There are some patients with IPF whose conditions chronically progress without
ERS, European Respiratory Society; FVC, forced
vital capacity; HRCT, high-resolution computed
tomography; IPF, idiopathic pulmonary fibrosis;
JRS, Japanese Respiratory Society; NSIP,
nonspecific interstitial pneumonia; UIP, usual
honeycombing on HRCT. The appearance of honeycombing on HRCT during the follow-up
might not be related to prognosis.
In 2000, the American Thoracic Society (ATS) and European Respiratory Society (ERS) in
collaboration with the American College of Chest Physicians published an international
consensus statement on the diagnosis and management of idiopathic pulmonary fibrosis (IPF) [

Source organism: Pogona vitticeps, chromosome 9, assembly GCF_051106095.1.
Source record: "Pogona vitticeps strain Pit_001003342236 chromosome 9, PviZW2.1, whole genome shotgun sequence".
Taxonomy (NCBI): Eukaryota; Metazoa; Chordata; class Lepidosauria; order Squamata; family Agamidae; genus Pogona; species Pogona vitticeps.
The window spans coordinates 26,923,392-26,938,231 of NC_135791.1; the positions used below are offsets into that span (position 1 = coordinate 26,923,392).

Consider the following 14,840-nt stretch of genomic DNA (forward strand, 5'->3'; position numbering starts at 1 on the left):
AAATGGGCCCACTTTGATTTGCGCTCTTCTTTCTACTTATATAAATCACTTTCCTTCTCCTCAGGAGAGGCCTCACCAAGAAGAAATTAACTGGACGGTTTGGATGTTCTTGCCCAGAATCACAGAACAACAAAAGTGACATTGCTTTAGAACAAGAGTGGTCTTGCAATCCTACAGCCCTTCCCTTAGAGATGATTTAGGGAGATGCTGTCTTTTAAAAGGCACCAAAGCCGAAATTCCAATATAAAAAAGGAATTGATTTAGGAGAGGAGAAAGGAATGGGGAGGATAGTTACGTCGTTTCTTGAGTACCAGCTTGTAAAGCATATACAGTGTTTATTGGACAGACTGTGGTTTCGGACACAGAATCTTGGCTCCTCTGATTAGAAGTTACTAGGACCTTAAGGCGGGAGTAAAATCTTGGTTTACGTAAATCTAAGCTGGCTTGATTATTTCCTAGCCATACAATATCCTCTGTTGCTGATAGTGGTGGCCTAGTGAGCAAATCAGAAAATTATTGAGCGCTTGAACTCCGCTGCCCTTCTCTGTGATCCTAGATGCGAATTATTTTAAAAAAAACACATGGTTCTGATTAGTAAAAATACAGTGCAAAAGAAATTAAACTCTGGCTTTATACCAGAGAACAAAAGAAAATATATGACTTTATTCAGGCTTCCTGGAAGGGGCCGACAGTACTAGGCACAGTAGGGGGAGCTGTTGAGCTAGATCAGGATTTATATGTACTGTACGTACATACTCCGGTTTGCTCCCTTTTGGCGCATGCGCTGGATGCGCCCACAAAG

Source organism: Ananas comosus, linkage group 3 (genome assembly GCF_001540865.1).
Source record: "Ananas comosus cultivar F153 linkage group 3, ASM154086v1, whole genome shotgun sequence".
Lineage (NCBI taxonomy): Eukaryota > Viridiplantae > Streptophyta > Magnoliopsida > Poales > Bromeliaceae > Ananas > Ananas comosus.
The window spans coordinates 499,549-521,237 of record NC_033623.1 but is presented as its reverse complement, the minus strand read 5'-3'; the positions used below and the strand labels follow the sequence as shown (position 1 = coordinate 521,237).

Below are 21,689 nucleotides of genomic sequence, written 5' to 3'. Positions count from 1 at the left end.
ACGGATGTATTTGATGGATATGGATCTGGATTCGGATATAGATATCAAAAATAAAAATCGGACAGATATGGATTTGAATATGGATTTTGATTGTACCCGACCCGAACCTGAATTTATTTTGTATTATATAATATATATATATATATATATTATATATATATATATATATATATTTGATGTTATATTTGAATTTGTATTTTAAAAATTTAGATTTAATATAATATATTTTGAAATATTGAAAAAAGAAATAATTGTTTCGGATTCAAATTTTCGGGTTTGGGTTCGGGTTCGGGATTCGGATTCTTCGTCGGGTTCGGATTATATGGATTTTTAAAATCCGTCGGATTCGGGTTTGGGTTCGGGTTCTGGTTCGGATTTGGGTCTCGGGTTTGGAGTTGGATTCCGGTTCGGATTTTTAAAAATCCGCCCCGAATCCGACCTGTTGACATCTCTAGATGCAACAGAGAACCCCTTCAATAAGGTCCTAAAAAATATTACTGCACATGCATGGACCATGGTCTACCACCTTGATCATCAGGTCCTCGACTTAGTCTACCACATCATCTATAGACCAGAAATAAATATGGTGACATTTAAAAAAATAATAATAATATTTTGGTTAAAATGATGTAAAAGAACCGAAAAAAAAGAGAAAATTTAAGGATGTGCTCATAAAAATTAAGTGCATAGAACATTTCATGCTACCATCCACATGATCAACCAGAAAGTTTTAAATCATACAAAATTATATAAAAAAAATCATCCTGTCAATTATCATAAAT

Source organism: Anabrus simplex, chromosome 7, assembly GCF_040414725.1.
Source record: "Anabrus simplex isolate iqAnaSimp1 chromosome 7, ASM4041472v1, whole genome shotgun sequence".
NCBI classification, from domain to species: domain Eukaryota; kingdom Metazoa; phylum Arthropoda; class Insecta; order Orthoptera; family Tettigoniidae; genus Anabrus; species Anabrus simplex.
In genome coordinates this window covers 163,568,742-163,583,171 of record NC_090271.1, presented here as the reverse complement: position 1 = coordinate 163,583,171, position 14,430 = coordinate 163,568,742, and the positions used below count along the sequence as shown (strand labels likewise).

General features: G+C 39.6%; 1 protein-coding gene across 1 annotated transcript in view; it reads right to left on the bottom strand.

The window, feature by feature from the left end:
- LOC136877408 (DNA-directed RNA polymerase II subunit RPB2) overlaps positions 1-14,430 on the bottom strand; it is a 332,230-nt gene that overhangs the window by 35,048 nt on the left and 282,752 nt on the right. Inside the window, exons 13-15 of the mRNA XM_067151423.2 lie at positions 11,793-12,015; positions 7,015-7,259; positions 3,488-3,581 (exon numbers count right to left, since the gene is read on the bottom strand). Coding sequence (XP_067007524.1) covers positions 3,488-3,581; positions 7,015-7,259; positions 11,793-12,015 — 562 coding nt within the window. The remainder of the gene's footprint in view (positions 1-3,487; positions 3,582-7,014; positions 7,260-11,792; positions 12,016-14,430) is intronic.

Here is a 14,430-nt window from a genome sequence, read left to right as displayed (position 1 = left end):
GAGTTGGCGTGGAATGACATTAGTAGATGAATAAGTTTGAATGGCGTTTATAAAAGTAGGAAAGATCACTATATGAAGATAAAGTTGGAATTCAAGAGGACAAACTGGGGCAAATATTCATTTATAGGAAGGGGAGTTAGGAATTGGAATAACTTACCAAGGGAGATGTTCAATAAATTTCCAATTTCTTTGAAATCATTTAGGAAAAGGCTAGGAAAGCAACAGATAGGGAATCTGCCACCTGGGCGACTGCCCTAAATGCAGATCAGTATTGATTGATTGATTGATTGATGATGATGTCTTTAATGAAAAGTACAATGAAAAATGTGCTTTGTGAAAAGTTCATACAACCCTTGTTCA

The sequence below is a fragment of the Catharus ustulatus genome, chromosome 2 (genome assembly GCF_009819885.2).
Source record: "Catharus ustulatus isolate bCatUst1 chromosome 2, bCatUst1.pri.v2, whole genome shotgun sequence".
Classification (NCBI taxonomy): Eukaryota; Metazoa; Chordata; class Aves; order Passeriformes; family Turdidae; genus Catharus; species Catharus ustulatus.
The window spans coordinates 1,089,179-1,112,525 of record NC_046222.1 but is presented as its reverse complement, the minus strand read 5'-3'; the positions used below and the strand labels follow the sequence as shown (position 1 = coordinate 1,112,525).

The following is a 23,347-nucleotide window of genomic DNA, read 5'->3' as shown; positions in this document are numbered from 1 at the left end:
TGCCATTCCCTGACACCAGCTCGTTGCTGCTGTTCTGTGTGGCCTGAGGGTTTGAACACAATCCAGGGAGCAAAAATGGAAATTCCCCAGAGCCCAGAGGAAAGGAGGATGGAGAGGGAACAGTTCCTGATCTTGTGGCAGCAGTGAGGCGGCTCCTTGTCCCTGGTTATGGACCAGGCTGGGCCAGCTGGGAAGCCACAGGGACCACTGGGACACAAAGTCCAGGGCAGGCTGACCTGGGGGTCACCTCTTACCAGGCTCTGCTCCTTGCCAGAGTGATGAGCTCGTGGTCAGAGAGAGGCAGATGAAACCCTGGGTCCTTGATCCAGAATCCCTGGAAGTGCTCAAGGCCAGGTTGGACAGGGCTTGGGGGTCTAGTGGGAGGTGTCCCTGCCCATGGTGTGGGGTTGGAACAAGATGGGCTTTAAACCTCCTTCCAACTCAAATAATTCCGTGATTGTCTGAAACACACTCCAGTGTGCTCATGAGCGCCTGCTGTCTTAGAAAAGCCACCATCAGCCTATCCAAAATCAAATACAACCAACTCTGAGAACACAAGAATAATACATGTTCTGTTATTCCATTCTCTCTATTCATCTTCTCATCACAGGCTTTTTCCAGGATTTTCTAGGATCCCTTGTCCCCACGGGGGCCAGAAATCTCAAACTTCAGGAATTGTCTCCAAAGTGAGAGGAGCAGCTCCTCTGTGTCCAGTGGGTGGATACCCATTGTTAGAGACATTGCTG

and since then accumulated data and observations of the radiological patterns of IPF have
contributed to new guidelines. IPF is characterized by progressive worsening of pulmonary
function and is associated with a poor prognosis [
]. Several retrospective longitudinal studies
suggest that the median survival of IPF patients is 3–5 years after diagnosis [
], which is a
worse rate than those of several types of cancer . The majority of patients with IPF show
slow but steady worsening (“slow progression”) [
], while the natural course of IPF appears to
be heterogeneous [
According to the 2011 ATS/ERS/Japanese Respiratory Society (JRS)/Latin American
Thoracic Association (ALAT) guideline, the diagnosis of IPF should be based on the findings
obtained using the combination of high-resolution computed tomography (HRCT) and
surgical lung biopsy with a formal multidisciplinary discussion among the treating pulmonologist,
radiologist, and pathologist [